Technological innovations over the last two decades have enabled e-learning in many aspects of medical education. Complementary teaching aids such as virtual patients, video vignettes, e-learning modules, virtual three-dimensional (3D) anatomy modules and simulators are already being incorporated into medical education. These tools are highly useful aids during pandemics like the COVID-19 where they can enable uninterrupted remote learning in the face of ongoing challenges. Video-conferencing and online meeting software such as Zoom (Zoom Video Communications, San Jose, CA, USA), Webex (Cisco Webex, Milpitas, CA, USA), Skype (Skype Technologies, Palo Alto, CA, USA), GoToMeeting (LogMeIn Inc., Boston, MA, USA), Teams (Microsoft Corporation, Redmond, WA, USA), Google Meet (Google, Mountain View, CA, USA), etc., with features like screen sharing, chat and video based interactions have made didactic teaching possible in a virtual classroom format. Feedback from residents and fellows has demonstrated a high degree of satisfaction and even a preference for these online teaching tools compared to traditional classroom learning. Students have reported a higher comfort less and lower inhibition and senior intimidation to interacting remotely with faculty and peers when compared to in-person teaching. In a recent study 88% of trainees felt more comfortable raising questions through videoconferencing compared to traditional didactics [11].

Tumour boards form an important component of learning and multi-disciplinary co-ordination in oncology. As tumour board discussions also transitioned to virtual formats, feedback from stakeholders suggested increasing satisfaction and a preference to continue the virtual format beyond the pandemic. The virtual model has the advantage of enhanced participation from trainees in rotation duties, those in quarantine and allows multi-centre collaboration [12].

Experience from some centres also demonstrated that e-learning, online collaborations and working during the pandemic also provided the opportunity for residents to revamp their basic medical skills and obtain important lessons in resilience, teamwork and empathy [13]. A systematic review showed a higher or similar effectiveness for e-learning compared to traditional interventions in surgical training [14]. Similarly, a long-term review of e-learning for students and resident education in otolaryngology reported higher satisfaction and significantly enhanced objective knowledge compared to traditional learning [15].

The “flipped classroom” model of blended learning incorporates interactive online lectures with discussions, under the guidance of a mentor. The study material in lecture format (audio/video) is usually shared with the participants prior to the online class so that the actual class assumes a more interactive format shifting the instruction to a learner-centric model. These formats can make learning more self-directed, less didactic and studies have shown that it is received more enthusiastically by students [16]. A meta-analysis of 28 studies showed an overall significant effect in favor of flipped classrooms over traditional classrooms for health professions education [17]. It also showed that incorporation of a quiz at the beginning of the class made the learning more effective.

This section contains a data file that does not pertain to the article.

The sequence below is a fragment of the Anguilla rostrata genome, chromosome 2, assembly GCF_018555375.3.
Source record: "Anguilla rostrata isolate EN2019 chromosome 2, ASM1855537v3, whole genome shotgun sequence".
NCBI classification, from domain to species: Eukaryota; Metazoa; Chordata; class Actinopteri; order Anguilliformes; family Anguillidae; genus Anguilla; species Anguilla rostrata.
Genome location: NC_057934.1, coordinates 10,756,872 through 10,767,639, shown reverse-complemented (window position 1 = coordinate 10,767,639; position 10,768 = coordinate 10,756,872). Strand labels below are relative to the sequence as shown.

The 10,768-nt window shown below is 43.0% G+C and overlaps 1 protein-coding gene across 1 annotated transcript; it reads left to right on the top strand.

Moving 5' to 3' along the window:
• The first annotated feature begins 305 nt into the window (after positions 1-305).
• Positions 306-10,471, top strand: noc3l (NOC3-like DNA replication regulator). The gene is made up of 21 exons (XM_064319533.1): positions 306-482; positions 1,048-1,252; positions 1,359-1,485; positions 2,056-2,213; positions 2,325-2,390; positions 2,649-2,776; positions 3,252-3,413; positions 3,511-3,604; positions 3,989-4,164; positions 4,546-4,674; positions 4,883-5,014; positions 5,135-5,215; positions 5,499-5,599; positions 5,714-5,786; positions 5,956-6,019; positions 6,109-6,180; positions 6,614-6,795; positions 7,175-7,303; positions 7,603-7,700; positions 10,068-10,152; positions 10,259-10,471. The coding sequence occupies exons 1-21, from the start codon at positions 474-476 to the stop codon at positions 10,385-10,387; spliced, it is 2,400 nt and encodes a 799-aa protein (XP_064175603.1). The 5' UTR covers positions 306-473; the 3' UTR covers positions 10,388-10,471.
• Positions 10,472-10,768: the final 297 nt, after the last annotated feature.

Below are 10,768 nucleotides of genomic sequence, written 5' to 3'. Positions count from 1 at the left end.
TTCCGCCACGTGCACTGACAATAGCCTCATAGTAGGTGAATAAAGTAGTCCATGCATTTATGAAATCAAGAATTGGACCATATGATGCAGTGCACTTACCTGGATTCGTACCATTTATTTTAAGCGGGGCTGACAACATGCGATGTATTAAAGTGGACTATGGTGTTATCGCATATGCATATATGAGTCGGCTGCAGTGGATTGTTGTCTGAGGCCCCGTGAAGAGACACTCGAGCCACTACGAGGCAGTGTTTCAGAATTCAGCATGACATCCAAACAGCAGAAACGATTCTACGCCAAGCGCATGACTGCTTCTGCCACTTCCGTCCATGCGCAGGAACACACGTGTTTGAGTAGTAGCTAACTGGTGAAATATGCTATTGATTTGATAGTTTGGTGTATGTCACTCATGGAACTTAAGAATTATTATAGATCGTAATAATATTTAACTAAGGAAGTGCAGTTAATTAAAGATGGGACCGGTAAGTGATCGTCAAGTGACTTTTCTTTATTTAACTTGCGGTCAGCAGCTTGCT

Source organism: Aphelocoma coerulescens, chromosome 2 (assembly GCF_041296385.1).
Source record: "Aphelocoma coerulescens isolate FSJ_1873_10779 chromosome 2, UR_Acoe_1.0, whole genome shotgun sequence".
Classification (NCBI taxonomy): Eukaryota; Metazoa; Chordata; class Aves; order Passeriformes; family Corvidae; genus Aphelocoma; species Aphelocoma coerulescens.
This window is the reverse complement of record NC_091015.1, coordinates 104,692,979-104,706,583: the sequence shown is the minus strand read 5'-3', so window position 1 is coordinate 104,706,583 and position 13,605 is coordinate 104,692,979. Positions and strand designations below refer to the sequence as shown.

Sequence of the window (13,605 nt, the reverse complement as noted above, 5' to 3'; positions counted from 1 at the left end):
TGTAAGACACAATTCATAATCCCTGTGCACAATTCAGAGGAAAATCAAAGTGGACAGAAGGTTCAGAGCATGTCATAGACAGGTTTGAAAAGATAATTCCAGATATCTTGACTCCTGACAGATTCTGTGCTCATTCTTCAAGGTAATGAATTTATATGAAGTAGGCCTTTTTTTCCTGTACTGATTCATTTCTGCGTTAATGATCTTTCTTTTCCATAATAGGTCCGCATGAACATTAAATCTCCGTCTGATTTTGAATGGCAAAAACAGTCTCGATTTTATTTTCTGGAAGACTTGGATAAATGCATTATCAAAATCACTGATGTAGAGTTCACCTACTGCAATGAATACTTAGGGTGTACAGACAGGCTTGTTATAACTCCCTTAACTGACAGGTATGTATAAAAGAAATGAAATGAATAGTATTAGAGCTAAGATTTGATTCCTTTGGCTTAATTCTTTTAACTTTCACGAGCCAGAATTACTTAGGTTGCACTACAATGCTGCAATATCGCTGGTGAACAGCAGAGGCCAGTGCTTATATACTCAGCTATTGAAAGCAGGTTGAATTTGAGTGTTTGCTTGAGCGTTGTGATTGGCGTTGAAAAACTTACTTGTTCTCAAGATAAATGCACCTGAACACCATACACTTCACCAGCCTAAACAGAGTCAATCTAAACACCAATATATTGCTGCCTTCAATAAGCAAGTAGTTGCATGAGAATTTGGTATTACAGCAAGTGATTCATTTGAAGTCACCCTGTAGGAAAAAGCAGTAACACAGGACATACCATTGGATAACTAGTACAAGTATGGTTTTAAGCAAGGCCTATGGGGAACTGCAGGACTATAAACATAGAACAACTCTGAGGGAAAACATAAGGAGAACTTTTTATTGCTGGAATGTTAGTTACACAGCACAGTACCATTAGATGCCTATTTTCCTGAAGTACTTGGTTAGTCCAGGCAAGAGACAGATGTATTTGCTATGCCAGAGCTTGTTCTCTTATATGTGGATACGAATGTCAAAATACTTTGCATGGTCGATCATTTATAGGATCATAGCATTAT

For radiation oncology residents, better utilisation and practising on virtual environments for contouring and radiotherapy planning and evaluation can be very useful considering the shift in their work load. The ASTRO EduCase, Radiotherap-e (eIntegrity e-Learning, Hertfordshire, UK), eContour, FALCON (Fellowship in Anatomic Delineation and Contouring) by the European Society for Radiotherapy and Oncology, etc., are a few examples of such virtual learning platform.

Highly Interactive Technology-Based Solutions in Medical Education

With advances in telecommunications, smartphones, point of care tools, decision making apps, mobile-based medical calculators are now in common usage by residents, fellows and providers. These devices provide real-time point of care information in bite-sized portions that can support learning and clinical care [18,19]. Various apps for cancer diagnosis, clinical decision support, symptom assessment, pain management, chemotherapy planning, dose calculations, drug interactions and research data collection are currently in use in oncology clinics [20]. Virtual reality (VR) simulation refers to the creation of scenarios as complex, computer-generated images. The virtual display simulates the real world and user interactions within that simulated (virtual) world. VR is being increasingly incorporated into medical education especially training in surgical and procedural skills and can prove to be a highly useful tool for learning complex procedures in cancer surgery and robotic assisted procedures [21]. Use of high-fidelity manikins with many interactive features including display of physical signs is also being adopted increasingly in medical and surgical training [22]. Wearable technologies like Google Glass can provide real-time, hands-free dynamic learning in the clinic and on-the-go [23,24]. Online game-based learning offers another engaging and interactive format to enhance learning objectives and has been effectively used to improve clinical and surgical skills. It focuses on problem solving over memorizing content [25,26].